Bearing the Shetland nickname for the Great Skua, an impressive but fearsome sea bird of northern climes, Stornoway's third LP, Bonxie, gets to the heart of the Oxford band's passion for wildlife, literature, and clever pop songcraft. Stornoway, who until now have produced and engineered all of their previous recordings, stepped out of their comfort zone to enlist veteran producer Gil Norton (Pixies, Foo Fighters), who helped them make what is possibly their most personal, engaging, and best album to date. The four bandmembers have already built a sturdy reputation as talented recordists and inventive arrangers, and what Norton brings the table is a subtle but decidedly more robust production value that gives some added weight to the tracks, like on the excellent opening "Between the Saltmarsh and the Sea" and the lofty "Heart of the Great Alone." Bubbling synths and tasteful electronic elements appear alongside foghorns, waves, streetscapes, and the calls of nearly 20 different species of birds, creating a sort of eco-indie field guide to frame bandleader Brian Briggs' heartfelt folk-pop songs. There are plenty of standouts here, like the acoustic waltz "Josephine" with its four-part harmonies, the horn-laden Brill Building pop of "Love Song of the Beta Male," and the buoyant lead single "Get Low," which has all the hallmarks of an essential Stornoway track but with some added pop muscle. The tone is ultimately warm and uplifting with the kind of wistful shadows that occasionally pass over the heart, giving the album a kind of humanity that is made even more attractive by Norton's studio polish. More accessible yet no less honest than their first two records, Bonxie is an expansion of Stornoway's best attributes.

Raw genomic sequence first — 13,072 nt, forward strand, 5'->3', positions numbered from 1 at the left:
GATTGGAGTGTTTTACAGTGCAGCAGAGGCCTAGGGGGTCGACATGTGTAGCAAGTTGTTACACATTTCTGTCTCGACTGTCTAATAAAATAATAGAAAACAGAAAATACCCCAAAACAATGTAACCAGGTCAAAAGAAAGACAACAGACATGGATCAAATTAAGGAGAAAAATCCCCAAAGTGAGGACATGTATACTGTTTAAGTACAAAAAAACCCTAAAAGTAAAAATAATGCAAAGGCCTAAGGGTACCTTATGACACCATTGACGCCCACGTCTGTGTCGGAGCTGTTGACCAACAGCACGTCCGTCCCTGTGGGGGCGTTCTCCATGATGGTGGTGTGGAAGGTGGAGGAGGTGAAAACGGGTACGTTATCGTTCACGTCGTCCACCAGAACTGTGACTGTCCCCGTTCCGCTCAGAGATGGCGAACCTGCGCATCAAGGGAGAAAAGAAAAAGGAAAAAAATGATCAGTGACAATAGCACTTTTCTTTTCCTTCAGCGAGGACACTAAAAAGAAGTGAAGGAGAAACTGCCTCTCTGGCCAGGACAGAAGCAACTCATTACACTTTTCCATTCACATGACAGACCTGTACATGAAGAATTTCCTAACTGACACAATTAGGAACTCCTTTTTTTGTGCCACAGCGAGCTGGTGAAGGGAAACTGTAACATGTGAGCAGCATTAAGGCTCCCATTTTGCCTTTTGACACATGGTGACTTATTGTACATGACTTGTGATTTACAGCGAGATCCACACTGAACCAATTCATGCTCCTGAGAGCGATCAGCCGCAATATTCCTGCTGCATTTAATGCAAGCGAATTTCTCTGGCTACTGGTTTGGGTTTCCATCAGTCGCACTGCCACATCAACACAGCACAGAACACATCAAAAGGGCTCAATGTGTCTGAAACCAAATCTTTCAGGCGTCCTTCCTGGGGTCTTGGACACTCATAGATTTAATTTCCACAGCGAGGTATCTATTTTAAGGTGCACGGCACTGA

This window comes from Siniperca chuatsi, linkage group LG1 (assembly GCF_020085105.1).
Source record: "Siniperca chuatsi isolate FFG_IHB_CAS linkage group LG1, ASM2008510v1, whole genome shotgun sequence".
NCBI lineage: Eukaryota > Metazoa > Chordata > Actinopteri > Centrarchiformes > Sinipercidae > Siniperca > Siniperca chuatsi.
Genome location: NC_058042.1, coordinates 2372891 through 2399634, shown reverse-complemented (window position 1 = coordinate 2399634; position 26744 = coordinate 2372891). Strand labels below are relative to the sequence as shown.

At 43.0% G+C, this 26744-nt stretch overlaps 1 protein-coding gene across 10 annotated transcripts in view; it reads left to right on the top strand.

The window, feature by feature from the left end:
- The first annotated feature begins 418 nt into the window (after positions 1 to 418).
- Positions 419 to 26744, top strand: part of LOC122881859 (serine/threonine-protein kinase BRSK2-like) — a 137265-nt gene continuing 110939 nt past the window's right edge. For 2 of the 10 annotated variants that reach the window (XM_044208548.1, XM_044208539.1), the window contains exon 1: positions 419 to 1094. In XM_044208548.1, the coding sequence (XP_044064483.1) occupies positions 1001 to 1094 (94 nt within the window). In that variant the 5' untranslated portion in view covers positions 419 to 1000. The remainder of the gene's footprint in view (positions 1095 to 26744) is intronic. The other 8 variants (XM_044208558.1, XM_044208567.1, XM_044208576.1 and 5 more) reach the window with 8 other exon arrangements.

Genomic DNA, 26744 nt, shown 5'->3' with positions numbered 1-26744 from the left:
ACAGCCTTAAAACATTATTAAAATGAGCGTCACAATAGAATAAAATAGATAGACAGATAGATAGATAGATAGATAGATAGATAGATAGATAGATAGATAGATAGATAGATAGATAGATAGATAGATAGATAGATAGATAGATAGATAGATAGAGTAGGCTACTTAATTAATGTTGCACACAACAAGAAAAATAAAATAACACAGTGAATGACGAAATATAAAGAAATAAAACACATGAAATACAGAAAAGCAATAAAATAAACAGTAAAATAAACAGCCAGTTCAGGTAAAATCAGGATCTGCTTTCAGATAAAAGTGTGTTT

Share this page
AllMusic Review by Timothy Monger